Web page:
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Variance

The New Tundra

53 posts in this topic

The New Tundra: Success or Strike 3?

-Variance

February 11, 2006

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Image: Toyota/Lexus/Scion Pressroom

The Toyota Camry is the best-selling car in America. It has been thanks to its reputation for being impeccably reliable, styling that’s not unpleasing to the eye (but not particularly thrilling to look at) and being basically just a good Average Joe car. The 2007 Camry with its (slightly) bolder styling, increased power and available hybrid powertrain will likely allow the Camry to keep its best-seller crown.

But I’m not here to talk about the Camry. I’m writing this to reflect on Toyota’s full-size pickup, the Tundra, which has been everything but a best-seller.

A Forgettable Past

Toyota first foray into the big pickup market was the 1993 T-100. The effort put into the truck seemed to have been as much as VW’s effort in bringing the Mark V Golf/GTI to the States in a timely manner. It was smaller than its domestic competitors, sized between a Dodge Dakota and “full” full-sizers. The truck also only came in a regular cab configuration. Also, the T-100 initially only came with a 3.0L V6 with a tire-smoking 150hp. Realizing their slip-up in offering this as their only engine, Toyota set themselves straight and offered another engine for 1994 model year: a 2.7L inline-4 with that same 150hp and 177 lb-ft of torque (which – by the way – is only3 lb-ft less than the V6 managed to muster). Fortunately, this could only be had in the stripper 2WD T-100s. For ’95, the T upgraded to a DOHC 3.4L V6 that pushed out a less embarrassing 190 horses and 220 pound-feet. But the damage of the first two years had been done. Even with a respectable payload of 2480lb payload capacity offered by its “One Ton” model, the T-100 did not win over a great amount of truck buyers.

The Second Time Around

Toyota took a 1999 model year hiatus to try to get it right the second time. The result was a brand-new truck with a brand-new name: the Tundra. Toyota took this one a bit more seriously. The 3.4 V6 made a return appearance but it didn’t come alone. The Tundra’s full power came in the form of a 4.7-liter V8 engine that brought 245hp and 315lb-ft to the table. The power was on par with the domestics but as with the T-100, the sizing wasn’t. It was still somewhat undersized compared to its competitors and it wouldn’t be until the 2004 model year (with the introduction of the Double Cab) that the Tundra would be truly full-sized. It also didn’t help that Nissan, with the introduction of the Titan featuring a powerful 5.6L V8, overshadowed Toyota in being known as the producer of the first true Japanese full-size truck.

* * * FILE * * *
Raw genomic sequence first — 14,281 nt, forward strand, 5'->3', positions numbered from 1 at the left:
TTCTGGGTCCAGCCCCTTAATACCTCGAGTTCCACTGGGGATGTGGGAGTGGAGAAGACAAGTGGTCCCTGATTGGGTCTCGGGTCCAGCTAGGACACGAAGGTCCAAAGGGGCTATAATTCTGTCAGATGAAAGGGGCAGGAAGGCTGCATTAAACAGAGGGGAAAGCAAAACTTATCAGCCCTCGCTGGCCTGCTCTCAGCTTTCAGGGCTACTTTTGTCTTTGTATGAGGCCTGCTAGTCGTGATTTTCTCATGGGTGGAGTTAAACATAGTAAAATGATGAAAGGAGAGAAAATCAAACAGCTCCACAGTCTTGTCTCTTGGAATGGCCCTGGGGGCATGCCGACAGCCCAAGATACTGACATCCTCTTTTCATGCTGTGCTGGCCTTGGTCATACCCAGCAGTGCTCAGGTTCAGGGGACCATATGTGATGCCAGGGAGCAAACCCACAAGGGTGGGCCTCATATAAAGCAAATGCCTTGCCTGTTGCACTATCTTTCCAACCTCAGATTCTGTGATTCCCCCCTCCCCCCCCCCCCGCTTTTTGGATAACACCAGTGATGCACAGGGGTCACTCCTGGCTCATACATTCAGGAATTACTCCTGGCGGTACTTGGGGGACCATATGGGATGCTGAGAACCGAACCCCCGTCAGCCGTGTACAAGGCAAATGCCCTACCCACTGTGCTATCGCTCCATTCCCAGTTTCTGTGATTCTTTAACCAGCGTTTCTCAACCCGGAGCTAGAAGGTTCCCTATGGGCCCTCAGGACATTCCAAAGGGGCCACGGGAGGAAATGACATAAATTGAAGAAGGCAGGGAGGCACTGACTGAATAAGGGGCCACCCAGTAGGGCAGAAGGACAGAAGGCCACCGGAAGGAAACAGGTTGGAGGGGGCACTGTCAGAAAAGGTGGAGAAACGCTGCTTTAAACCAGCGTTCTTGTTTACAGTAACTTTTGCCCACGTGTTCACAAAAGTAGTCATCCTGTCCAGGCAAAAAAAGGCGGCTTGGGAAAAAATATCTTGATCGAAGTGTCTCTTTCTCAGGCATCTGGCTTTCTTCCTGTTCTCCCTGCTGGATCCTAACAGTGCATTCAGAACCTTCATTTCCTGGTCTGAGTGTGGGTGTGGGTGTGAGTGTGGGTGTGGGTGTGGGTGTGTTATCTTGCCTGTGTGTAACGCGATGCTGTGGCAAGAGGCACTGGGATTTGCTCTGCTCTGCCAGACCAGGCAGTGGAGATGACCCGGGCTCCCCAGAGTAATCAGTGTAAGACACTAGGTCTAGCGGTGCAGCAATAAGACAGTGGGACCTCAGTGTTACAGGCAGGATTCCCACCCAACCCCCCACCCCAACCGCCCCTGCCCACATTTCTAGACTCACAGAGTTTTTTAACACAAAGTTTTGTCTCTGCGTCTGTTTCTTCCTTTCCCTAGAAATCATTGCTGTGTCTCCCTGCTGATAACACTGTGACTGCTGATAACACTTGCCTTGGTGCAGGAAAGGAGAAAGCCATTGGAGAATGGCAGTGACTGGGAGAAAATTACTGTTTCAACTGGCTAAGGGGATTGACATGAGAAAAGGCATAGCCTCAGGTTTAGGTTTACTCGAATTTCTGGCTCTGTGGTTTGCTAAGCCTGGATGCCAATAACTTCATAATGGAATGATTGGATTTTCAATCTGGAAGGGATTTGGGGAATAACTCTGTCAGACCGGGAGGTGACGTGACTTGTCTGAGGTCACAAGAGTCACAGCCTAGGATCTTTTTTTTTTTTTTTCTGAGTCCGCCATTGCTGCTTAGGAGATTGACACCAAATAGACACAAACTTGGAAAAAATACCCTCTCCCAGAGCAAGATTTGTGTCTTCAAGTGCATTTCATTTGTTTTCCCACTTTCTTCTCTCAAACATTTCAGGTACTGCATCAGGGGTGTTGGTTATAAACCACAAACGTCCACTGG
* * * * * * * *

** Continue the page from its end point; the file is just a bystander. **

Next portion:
It would seem if Toyota’s designer were to ever get this full-size truck thing right, they would need a swift kick in the ass.

Third Time a Charm?

Well, it would seem with the new 2007 Tundra, they received two swift kicks in the ass with spiked-toed boots....coated in hot sauce.

The Tundra was officially unveiled this week at the Chicago Auto Show and it looks like Toyota is dead set on making this truck a contender. The new Tundra is able to be called truly full-sized (not just the crew cab version). The premiered extended cab model meets or exceeds the domestic and Nissan full-size trucks in most dimensions. It also offers more engine choice than ever. In addition to a 4.0L V6 and old top engine, the 4.7L i-Force V8; the Tundra packs a brand-new 5.7L V8. Specific numbers are not known but Toyota has states it will exceed 300hp that will be mated with a 6-speed transmission.

Another problem that plagued the previous trucks was that many felt that they had the styling of older Fords. The previous Tundra’s interior was criticized by some of having the interior of the previous generation F-150. You’d be hard pressed to find a copied styling element with the new Tundra. The “yin-and-yang” interior especially is very unique. In fact, Toyota tried so hard and to make the Tundra look original, that it borders on looking cartoonish, quite frankly. At it stands, though I think they pulled it off decently.

The Next Level

If there’s any real indication that Toyota isn’t messing about with the new Tundra, it would be the new San Antonio, Texas plant built for the new Tundra in which they invested $800 million. Also, it has become common knowledge that Toyota (as well as Nissan) plans on building a heavy-duty version of the Tundra. It was reported a little while back that Toyota was in talks with diesel-engine maker Cummins about producing a V8 diesel engine.

Variance’s Verdict